Latest finding: Districts are increasingly cooperating with charter schools

A growing body of research suggests charter schools provide a good quality education relative to the traditional district schools from which their students transferred. This is especially true for low-income and minority students – the primary beneficiary of most charter schools nationwide.

A new report by Will Dobbie of Princeton and Roland Fryer of Harvard, shows significant achievement gains for low-income students in Harlem attending charter schools. Importantly, these low-income students are far more likely to attend college than their traditional school peers.

How do school districts respond?

Even the CREDO report from Stanford University now states that charter schools, on balance, provide a slightly higher quality education.  The study finds that students in poverty attending charter schools gain an extra 14 days of learning for reading and 22 days of extra learning in math. English language learners in charter schools gain an additional 43 days of learning in reading and 36 days in mathematics. The much misunderstood CREDO report in 2009 also found charter schools had a significant positive impact for students in poverty.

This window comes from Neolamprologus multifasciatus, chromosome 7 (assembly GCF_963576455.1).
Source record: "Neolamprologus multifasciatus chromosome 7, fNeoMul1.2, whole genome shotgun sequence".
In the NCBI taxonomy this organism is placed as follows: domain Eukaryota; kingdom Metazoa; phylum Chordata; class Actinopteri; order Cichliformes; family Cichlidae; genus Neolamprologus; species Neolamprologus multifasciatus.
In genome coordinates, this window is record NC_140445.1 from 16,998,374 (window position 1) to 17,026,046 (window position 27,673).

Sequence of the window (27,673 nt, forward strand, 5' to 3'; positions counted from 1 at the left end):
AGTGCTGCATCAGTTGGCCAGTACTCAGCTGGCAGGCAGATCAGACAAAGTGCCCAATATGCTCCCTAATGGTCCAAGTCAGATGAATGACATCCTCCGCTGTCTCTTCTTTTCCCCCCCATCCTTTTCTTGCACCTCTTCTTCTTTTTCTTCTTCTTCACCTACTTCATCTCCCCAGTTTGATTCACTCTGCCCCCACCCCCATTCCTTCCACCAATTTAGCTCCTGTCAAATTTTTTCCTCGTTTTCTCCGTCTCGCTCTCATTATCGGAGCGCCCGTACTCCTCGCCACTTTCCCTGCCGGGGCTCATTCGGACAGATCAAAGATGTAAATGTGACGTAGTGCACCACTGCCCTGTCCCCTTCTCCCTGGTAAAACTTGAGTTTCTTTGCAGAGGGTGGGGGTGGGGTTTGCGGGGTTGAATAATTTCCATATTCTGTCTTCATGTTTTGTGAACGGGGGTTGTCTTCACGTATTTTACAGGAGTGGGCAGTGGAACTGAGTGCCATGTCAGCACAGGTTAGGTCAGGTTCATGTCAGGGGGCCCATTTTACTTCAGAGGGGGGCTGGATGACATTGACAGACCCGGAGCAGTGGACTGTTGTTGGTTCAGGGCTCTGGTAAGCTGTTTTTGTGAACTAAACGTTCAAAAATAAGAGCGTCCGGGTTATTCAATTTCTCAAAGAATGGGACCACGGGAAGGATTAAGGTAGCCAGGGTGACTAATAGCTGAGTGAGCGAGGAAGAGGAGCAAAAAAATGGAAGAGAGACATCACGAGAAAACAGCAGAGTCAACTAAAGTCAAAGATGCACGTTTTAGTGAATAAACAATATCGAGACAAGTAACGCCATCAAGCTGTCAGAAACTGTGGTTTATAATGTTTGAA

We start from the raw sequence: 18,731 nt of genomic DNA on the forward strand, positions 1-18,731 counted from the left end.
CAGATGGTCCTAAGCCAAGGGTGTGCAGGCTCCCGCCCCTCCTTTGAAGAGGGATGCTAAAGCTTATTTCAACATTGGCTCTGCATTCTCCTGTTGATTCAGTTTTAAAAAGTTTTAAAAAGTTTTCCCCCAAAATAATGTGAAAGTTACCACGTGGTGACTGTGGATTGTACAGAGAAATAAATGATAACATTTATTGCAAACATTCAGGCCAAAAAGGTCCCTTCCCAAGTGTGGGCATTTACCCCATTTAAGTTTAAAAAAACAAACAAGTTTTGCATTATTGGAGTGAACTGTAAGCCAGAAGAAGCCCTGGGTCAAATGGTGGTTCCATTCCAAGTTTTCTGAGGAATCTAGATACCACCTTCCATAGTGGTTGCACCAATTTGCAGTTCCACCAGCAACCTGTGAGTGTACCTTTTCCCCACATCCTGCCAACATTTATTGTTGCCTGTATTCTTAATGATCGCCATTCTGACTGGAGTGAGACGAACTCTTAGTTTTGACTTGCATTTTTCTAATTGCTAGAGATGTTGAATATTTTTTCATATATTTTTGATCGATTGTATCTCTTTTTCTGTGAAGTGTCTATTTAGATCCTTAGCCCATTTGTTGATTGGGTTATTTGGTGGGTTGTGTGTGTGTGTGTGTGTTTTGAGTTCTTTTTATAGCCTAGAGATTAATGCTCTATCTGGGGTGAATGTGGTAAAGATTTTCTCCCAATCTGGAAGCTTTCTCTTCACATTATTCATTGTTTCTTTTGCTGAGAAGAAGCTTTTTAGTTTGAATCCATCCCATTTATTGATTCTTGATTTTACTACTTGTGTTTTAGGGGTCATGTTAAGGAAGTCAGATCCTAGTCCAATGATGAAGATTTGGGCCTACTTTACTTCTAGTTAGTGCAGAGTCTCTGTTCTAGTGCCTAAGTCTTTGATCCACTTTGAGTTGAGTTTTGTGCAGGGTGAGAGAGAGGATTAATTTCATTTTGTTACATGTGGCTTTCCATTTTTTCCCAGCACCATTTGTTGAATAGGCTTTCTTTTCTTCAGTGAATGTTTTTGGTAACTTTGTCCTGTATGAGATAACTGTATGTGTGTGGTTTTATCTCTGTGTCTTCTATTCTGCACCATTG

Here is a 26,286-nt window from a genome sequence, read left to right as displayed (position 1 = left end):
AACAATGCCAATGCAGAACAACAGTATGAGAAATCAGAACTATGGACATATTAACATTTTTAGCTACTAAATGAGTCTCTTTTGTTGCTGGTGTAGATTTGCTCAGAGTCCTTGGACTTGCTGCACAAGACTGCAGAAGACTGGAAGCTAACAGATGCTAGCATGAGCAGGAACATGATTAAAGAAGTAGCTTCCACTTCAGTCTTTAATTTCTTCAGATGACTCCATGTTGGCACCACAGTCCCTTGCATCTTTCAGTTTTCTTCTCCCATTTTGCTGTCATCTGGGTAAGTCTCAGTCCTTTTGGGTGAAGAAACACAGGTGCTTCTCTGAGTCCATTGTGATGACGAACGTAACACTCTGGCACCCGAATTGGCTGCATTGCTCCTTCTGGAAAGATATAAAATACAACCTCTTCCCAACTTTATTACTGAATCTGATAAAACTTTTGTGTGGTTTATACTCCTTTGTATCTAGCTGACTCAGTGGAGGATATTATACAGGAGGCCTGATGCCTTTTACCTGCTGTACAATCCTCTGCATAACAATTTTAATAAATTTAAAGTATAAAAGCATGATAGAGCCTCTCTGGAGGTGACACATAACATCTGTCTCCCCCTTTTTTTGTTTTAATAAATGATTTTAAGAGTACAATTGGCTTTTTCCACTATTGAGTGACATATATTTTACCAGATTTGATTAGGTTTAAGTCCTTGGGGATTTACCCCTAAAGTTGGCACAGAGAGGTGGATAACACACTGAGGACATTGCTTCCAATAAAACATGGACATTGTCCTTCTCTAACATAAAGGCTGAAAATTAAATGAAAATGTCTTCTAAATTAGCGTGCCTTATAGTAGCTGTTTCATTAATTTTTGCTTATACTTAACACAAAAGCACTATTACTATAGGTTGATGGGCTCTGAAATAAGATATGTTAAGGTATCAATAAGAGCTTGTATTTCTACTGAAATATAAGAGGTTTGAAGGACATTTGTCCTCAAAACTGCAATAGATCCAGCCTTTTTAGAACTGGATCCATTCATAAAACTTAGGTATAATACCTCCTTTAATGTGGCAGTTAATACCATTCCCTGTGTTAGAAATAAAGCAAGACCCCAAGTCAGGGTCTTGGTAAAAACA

With solid academic achievement and a nationwide enrollment exceeding 2 million students, charter schools are gathering steam. So how do districts react when faced with competition from charters?

A new report in EducationNext, by researchers at the Walton Family Foundation and the Department of Education Reform at the University of Arkansas, attempts to answer that question.

The researchers selected 12 urban areas that had at least 60 percent minority student population and 60 percent low-income to create a more accurate comparison with the typical charter school population. They also limited their research to districts with a charter school enrollment that was at least 6 percent of the overall enrollment within the district. According to the article, Caroline Hoxby of Stanford University believes this threshold is high enough that districts will respond to competitive pressure.

After selecting the districts that met these criteria, the researchers combed through 8,000 newspaper articles to locate instances of districts reacting to competition from charter schools. When they discovered an example, the researchers reviewed district meeting minutes to uncover if and how the district responded.

They divided the responses into 13 action categories, some positive and some negative. Positive responses included replicating charter practices, collaborating with charter schools, creating pilot or innovation schools and expanding or improving school offerings. Negative responses included creating legal obstacles for charter schools, blocking access to facilities and using regulations to restrict choice and competition.